A motivational poem
What if, finally, you
let go and let it flow?
Where would your rapidly
typing digits lead you?
What might you write and who?
Whose life might you enhance?
Which rules might you shatter?
Would you lose the meter?
Would you care?
Would you write a mind-awakening, earth-shakering poem?
Would your next piece be a listicle — not a typical listicle, but one elegantly constructed that could alter the reader’s mindset and trajectory?
Would you awake one morning and — unexpectedly — find you had finally achieved your dream of a viral article that boosts others’ lives…
Let’s help you appreciate being upbeat.
This isn’t a music article. Yet it offers the chance to make your life musical.
Good music has a good beat. Upbeat is a good beat, especially for your life.
When we’re upbeat, we’re optimistic. We’re open to new opportunities. In fact, opportunities feel abundant.
If you’re doing no harm to others, it’s cool to be any way you choose. Indeed, anyone can catch a downbeat moment. I catch downbeats. In music, downbeats are scrumptious.
In daily life, downbeats are decision points. We can decide to let downbeats drag us into a pessimistic corridor…
The third momentum killer is famously insidious.
Lately, my mind has been on something I call positive writing inertia. The idea is that we’re likelier to write if we’ve already been writing — I’ll write today if I wrote yesterday.
You might also call this concept your writing momentum. Now, I realize we’re blurring the lines between inertia and momentum, but we’re just gabbing about writing motivation, so let’s keep moving. Which brings us back to your momentum!
Lurking in daily life, are momentum killers — variables that will obliterate your momentum if given the opportunity. …
How would you grow?
It’s the first of the month, and I am issuing a writing challenge — to you and to myself. Write and publish one piece every day this month!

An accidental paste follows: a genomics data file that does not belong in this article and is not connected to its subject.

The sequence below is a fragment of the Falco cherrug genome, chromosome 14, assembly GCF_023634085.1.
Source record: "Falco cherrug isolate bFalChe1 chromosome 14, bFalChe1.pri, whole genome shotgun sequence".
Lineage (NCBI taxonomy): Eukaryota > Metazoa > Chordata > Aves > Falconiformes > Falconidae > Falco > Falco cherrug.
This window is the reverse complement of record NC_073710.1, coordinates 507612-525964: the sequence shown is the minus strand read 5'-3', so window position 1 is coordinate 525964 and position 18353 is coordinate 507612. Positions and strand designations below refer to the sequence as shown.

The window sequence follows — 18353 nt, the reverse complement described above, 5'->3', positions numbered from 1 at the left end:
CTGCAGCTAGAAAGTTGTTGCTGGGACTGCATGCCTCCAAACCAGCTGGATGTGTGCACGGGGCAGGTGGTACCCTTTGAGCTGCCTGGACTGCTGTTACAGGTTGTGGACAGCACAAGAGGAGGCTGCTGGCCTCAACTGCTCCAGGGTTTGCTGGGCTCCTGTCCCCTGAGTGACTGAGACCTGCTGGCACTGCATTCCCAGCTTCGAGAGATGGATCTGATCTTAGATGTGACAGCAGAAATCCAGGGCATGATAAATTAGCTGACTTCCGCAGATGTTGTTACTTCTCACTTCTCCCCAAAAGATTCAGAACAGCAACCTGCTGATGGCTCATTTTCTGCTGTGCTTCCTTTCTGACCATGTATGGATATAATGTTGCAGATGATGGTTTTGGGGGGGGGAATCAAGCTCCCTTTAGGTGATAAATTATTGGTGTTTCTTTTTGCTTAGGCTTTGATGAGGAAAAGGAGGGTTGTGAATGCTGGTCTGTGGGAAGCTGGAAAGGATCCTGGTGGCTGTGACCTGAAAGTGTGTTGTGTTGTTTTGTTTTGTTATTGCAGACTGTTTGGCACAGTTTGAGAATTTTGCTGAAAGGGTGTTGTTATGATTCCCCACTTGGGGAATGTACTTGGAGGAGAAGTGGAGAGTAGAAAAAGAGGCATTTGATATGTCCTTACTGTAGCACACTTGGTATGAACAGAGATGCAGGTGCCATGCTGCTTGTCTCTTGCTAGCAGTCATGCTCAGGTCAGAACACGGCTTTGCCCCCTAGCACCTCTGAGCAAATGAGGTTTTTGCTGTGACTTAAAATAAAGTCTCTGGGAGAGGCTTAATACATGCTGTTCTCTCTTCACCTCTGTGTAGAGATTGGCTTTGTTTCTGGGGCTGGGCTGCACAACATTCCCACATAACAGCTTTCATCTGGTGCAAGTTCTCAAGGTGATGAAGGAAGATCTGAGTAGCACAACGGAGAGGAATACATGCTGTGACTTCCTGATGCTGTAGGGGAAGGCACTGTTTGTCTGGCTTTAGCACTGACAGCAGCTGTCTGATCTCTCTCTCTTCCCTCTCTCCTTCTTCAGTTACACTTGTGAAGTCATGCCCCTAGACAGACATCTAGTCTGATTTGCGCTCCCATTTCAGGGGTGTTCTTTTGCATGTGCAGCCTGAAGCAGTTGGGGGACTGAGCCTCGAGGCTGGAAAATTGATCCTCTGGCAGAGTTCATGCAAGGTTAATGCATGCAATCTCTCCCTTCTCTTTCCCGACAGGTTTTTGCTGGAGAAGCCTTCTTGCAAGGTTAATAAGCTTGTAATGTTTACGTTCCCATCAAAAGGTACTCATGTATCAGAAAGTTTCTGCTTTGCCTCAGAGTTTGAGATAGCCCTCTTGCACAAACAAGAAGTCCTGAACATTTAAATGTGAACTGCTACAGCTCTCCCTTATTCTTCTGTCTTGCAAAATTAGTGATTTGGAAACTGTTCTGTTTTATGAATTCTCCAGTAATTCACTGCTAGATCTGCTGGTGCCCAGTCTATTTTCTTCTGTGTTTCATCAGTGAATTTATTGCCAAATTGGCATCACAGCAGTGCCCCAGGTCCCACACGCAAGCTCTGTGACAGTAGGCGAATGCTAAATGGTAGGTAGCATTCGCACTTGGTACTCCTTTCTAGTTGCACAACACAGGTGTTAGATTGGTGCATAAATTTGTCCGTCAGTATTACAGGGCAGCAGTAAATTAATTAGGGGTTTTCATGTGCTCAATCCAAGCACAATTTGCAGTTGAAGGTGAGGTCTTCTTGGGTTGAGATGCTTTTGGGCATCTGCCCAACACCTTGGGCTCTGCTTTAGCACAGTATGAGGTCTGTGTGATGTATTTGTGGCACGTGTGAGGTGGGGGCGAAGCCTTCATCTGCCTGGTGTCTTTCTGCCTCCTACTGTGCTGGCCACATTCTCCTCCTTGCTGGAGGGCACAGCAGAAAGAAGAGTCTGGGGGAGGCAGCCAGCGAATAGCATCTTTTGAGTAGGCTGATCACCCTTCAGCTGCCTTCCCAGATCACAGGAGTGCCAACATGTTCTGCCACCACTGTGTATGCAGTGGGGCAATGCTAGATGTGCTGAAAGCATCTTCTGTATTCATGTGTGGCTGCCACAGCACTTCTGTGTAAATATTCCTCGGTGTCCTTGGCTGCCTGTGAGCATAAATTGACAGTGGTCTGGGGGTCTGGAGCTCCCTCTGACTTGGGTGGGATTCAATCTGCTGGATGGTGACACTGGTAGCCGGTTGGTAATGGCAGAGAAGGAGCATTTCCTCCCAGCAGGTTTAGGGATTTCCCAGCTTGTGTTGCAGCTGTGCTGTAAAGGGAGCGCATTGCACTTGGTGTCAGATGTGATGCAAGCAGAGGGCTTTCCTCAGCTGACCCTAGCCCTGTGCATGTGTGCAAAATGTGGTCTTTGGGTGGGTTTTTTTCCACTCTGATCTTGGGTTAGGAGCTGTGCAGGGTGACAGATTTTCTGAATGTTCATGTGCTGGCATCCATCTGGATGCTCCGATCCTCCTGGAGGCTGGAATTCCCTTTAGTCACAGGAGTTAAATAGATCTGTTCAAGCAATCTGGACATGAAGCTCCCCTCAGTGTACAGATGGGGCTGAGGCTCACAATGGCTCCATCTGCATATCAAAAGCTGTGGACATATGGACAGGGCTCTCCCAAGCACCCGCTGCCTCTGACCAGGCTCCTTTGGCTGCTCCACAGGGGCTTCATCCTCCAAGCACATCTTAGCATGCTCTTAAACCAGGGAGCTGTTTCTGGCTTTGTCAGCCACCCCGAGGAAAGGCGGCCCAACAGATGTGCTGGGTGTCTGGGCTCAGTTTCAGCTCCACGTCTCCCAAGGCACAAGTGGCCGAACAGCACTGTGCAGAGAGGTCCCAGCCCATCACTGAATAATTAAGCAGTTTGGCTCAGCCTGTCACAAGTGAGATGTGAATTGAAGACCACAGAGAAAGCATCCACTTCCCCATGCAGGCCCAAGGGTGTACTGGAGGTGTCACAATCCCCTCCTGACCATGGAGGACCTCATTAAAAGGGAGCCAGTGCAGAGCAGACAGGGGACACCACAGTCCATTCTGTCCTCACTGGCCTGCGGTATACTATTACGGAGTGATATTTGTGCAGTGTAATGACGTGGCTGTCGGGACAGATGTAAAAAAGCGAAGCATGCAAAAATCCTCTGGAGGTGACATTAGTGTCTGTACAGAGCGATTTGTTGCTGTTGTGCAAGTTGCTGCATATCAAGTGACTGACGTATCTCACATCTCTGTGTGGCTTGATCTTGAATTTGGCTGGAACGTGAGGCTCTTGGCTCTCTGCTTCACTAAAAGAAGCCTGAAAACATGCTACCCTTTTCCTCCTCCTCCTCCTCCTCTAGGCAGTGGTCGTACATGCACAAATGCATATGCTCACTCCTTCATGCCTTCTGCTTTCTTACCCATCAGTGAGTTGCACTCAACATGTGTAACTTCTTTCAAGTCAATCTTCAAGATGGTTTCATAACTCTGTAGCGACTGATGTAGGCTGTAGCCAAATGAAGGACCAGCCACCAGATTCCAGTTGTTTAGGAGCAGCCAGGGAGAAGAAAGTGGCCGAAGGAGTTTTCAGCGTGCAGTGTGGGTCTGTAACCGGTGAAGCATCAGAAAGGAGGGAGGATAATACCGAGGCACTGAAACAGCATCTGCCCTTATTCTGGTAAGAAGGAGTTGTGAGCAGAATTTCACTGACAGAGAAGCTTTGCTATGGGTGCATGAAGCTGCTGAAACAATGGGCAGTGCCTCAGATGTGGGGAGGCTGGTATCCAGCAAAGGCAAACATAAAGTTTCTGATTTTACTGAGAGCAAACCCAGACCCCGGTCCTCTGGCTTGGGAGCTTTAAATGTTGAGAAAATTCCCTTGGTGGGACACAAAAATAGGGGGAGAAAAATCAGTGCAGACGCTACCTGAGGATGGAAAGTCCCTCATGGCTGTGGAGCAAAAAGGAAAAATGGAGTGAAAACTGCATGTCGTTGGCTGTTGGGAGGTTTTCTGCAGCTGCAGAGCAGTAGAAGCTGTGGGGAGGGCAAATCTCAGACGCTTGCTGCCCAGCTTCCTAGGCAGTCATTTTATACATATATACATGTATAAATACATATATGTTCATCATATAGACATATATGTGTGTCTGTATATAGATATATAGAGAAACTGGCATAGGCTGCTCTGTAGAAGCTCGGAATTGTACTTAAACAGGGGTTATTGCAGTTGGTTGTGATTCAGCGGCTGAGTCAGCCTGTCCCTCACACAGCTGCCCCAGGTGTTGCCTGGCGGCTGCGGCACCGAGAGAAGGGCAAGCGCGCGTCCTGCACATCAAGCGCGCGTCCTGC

You! You would change. You would advance your transformation into the writer you dearly want to be.
I am a process-oriented person. A focus on process — instead of results — is the best way to pursue that which is just over your horizon. With that said, certain results of writing and publishing each day are assured:
If you have a parent, or two, who is toxic, I’m glad you journeyed past my outpost. I am a product of two toxic parents myself.
What flavors of toxicity they are I’ll share on another day. But being the offspring of toxic people, as you surely realize, inspires a range of questions.
Here are a few of mine:
Here are five ideas for anyone who finds it challenging to publish one piece everyday on their preferred platform.
How prolific could you be?
How many words do you wish you could write each day?
Is it 1,000? 2,000? 10,000? More?
How have your efforts been going?
If you’re falling far short of your daily writing dreams, I encourage you to ask yourself, “What if I wrote like I was on an assembly line?”
What if you transformed yourself into an assembly-line writer?
I’ve overthought during plenty of writing sessions. Of course, I’m much happier when the words simply flow. Do you relate?
If you commit to an assembly-line writing philosophy, you’ll take the mysticism out of your writing…
Writer, Comedian, Licorice Enthusiast